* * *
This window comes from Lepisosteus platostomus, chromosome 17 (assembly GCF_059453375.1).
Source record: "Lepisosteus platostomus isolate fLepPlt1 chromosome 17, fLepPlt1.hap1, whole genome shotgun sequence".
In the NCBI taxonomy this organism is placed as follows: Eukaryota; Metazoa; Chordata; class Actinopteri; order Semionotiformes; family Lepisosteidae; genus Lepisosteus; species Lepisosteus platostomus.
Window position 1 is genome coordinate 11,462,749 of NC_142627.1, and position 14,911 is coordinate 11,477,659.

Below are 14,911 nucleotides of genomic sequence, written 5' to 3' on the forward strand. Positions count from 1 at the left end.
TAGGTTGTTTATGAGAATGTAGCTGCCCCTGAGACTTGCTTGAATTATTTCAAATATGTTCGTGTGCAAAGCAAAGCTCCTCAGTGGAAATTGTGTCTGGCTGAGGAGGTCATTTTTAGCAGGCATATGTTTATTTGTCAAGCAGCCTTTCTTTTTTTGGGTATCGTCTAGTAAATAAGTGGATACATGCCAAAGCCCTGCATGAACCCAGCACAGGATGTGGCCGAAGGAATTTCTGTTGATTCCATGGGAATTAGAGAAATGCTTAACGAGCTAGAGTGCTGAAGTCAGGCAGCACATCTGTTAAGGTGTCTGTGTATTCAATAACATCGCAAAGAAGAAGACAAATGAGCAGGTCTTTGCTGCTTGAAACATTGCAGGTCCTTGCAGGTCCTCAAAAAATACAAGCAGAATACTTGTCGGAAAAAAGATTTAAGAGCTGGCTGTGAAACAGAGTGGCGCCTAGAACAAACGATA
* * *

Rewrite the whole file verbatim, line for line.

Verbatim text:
This window comes from Lepisosteus platostomus, chromosome 17 (assembly GCF_059453375.1).
Source record: "Lepisosteus platostomus isolate fLepPlt1 chromosome 17, fLepPlt1.hap1, whole genome shotgun sequence".
In the NCBI taxonomy this organism is placed as follows: Eukaryota; Metazoa; Chordata; class Actinopteri; order Semionotiformes; family Lepisosteidae; genus Lepisosteus; species Lepisosteus platostomus.
Window position 1 is genome coordinate 11,462,749 of NC_142627.1, and position 14,911 is coordinate 11,477,659.

Below are 14,911 nucleotides of genomic sequence, written 5' to 3' on the forward strand. Positions count from 1 at the left end.
TAGGTTGTTTATGAGAATGTAGCTGCCCCTGAGACTTGCTTGAATTATTTCAAATATGTTCGTGTGCAAAGCAAAGCTCCTCAGTGGAAATTGTGTCTGGCTGAGGAGGTCATTTTTAGCAGGCATATGTTTATTTGTCAAGCAGCCTTTCTTTTTTTGGGTATCGTCTAGTAAATAAGTGGATACATGCCAAAGCCCTGCATGAACCCAGCACAGGATGTGGCCGAAGGAATTTCTGTTGATTCCATGGGAATTAGAGAAATGCTTAACGAGCTAGAGTGCTGAAGTCAGGCAGCACATCTGTTAAGGTGTCTGTGTATTCAATAACATCGCAAAGAAGAAGACAAATGAGCAGGTCTTTGCTGCTTGAAACATTGCAGGTCCTTGCAGGTCCTCAAAAAATACAAGCAGAATACTTGTCGGAAAAAAGATTTAAGAGCTGGCTGTGAAACAGAGTGGCGCCTAGAACAAACGATA